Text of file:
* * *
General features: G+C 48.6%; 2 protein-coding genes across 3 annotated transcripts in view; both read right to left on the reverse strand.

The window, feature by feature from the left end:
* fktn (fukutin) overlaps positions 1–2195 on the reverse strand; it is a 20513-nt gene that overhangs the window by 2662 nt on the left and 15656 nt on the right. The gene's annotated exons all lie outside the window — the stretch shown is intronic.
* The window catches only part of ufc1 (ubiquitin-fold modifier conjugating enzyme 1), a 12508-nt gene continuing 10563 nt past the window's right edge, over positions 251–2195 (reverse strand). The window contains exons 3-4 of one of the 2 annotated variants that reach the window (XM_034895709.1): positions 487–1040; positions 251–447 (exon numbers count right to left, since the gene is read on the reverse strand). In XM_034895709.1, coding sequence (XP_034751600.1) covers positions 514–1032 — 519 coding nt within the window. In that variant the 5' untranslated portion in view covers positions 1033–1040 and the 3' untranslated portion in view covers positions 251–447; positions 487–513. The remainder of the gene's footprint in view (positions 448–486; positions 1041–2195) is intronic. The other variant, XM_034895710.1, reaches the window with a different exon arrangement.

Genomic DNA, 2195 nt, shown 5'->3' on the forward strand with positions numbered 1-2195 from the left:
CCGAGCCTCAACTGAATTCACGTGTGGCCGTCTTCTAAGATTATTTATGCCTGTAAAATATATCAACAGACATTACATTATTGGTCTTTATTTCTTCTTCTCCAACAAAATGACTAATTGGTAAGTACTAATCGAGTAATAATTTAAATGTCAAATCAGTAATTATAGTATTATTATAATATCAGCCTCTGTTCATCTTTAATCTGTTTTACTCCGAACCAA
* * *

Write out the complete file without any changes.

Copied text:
General features: G+C 48.6%; 2 protein-coding genes across 3 annotated transcripts in view; both read right to left on the reverse strand.

The window, feature by feature from the left end:
* fktn (fukutin) overlaps positions 1–2195 on the reverse strand; it is a 20513-nt gene that overhangs the window by 2662 nt on the left and 15656 nt on the right. The gene's annotated exons all lie outside the window — the stretch shown is intronic.
* The window catches only part of ufc1 (ubiquitin-fold modifier conjugating enzyme 1), a 12508-nt gene continuing 10563 nt past the window's right edge, over positions 251–2195 (reverse strand). The window contains exons 3-4 of one of the 2 annotated variants that reach the window (XM_034895709.1): positions 487–1040; positions 251–447 (exon numbers count right to left, since the gene is read on the reverse strand). In XM_034895709.1, coding sequence (XP_034751600.1) covers positions 514–1032 — 519 coding nt within the window. In that variant the 5' untranslated portion in view covers positions 1033–1040 and the 3' untranslated portion in view covers positions 251–447; positions 487–513. The remainder of the gene's footprint in view (positions 448–486; positions 1041–2195) is intronic. The other variant, XM_034895710.1, reaches the window with a different exon arrangement.

Genomic DNA, 2195 nt, shown 5'->3' on the forward strand with positions numbered 1-2195 from the left:
CCGAGCCTCAACTGAATTCACGTGTGGCCGTCTTCTAAGATTATTTATGCCTGTAAAATATATCAACAGACATTACATTATTGGTCTTTATTTCTTCTTCTCCAACAAAATGACTAATTGGTAAGTACTAATCGAGTAATAATTTAAATGTCAAATCAGTAATTATAGTATTATTATAATATCAGCCTCTGTTCATCTTTAATCTGTTTTACTCCGAACCAA